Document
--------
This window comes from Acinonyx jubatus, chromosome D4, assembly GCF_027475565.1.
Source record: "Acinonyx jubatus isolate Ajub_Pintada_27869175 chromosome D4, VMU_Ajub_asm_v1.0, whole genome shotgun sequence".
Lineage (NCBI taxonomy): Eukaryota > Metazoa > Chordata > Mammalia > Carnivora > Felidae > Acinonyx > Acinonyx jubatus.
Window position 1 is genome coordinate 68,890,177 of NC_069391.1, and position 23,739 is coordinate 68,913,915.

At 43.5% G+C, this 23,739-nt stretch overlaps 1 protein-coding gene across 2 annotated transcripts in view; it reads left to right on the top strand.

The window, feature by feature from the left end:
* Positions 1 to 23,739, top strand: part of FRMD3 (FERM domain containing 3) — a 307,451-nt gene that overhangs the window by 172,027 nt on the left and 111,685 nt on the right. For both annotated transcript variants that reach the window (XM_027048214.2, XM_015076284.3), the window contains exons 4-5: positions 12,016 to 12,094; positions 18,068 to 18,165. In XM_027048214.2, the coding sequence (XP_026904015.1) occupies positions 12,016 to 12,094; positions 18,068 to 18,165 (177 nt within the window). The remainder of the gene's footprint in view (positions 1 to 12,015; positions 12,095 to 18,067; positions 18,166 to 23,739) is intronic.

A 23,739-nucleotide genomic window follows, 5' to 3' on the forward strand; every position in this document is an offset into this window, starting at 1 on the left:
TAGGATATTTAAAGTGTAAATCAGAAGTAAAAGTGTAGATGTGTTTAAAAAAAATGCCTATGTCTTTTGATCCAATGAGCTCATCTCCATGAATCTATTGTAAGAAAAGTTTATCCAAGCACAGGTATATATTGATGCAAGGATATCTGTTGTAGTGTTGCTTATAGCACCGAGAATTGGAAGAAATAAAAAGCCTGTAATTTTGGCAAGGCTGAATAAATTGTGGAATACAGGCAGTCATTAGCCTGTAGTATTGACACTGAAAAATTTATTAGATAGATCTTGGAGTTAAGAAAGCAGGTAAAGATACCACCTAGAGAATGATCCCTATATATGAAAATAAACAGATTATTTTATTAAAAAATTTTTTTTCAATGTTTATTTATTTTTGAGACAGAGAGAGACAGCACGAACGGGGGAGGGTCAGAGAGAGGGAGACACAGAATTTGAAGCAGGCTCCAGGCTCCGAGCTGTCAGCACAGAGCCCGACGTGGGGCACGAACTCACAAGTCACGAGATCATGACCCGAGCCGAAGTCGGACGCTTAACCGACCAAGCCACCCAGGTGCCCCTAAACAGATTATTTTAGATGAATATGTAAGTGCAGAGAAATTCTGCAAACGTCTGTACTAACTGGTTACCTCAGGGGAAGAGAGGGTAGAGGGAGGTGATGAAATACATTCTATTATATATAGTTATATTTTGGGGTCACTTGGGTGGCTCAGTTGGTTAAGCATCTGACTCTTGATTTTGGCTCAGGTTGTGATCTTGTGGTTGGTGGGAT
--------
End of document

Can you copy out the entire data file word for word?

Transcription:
This window comes from Acinonyx jubatus, chromosome D4, assembly GCF_027475565.1.
Source record: "Acinonyx jubatus isolate Ajub_Pintada_27869175 chromosome D4, VMU_Ajub_asm_v1.0, whole genome shotgun sequence".
Lineage (NCBI taxonomy): Eukaryota > Metazoa > Chordata > Mammalia > Carnivora > Felidae > Acinonyx > Acinonyx jubatus.
Window position 1 is genome coordinate 68,890,177 of NC_069391.1, and position 23,739 is coordinate 68,913,915.

At 43.5% G+C, this 23,739-nt stretch overlaps 1 protein-coding gene across 2 annotated transcripts in view; it reads left to right on the top strand.

The window, feature by feature from the left end:
* Positions 1 to 23,739, top strand: part of FRMD3 (FERM domain containing 3) — a 307,451-nt gene that overhangs the window by 172,027 nt on the left and 111,685 nt on the right. For both annotated transcript variants that reach the window (XM_027048214.2, XM_015076284.3), the window contains exons 4-5: positions 12,016 to 12,094; positions 18,068 to 18,165. In XM_027048214.2, the coding sequence (XP_026904015.1) occupies positions 12,016 to 12,094; positions 18,068 to 18,165 (177 nt within the window). The remainder of the gene's footprint in view (positions 1 to 12,015; positions 12,095 to 18,067; positions 18,166 to 23,739) is intronic.

A 23,739-nucleotide genomic window follows, 5' to 3' on the forward strand; every position in this document is an offset into this window, starting at 1 on the left:
TAGGATATTTAAAGTGTAAATCAGAAGTAAAAGTGTAGATGTGTTTAAAAAAAATGCCTATGTCTTTTGATCCAATGAGCTCATCTCCATGAATCTATTGTAAGAAAAGTTTATCCAAGCACAGGTATATATTGATGCAAGGATATCTGTTGTAGTGTTGCTTATAGCACCGAGAATTGGAAGAAATAAAAAGCCTGTAATTTTGGCAAGGCTGAATAAATTGTGGAATACAGGCAGTCATTAGCCTGTAGTATTGACACTGAAAAATTTATTAGATAGATCTTGGAGTTAAGAAAGCAGGTAAAGATACCACCTAGAGAATGATCCCTATATATGAAAATAAACAGATTATTTTATTAAAAAATTTTTTTTCAATGTTTATTTATTTTTGAGACAGAGAGAGACAGCACGAACGGGGGAGGGTCAGAGAGAGGGAGACACAGAATTTGAAGCAGGCTCCAGGCTCCGAGCTGTCAGCACAGAGCCCGACGTGGGGCACGAACTCACAAGTCACGAGATCATGACCCGAGCCGAAGTCGGACGCTTAACCGACCAAGCCACCCAGGTGCCCCTAAACAGATTATTTTAGATGAATATGTAAGTGCAGAGAAATTCTGCAAACGTCTGTACTAACTGGTTACCTCAGGGGAAGAGAGGGTAGAGGGAGGTGATGAAATACATTCTATTATATATAGTTATATTTTGGGGTCACTTGGGTGGCTCAGTTGGTTAAGCATCTGACTCTTGATTTTGGCTCAGGTTGTGATCTTGTGGTTGGTGGGAT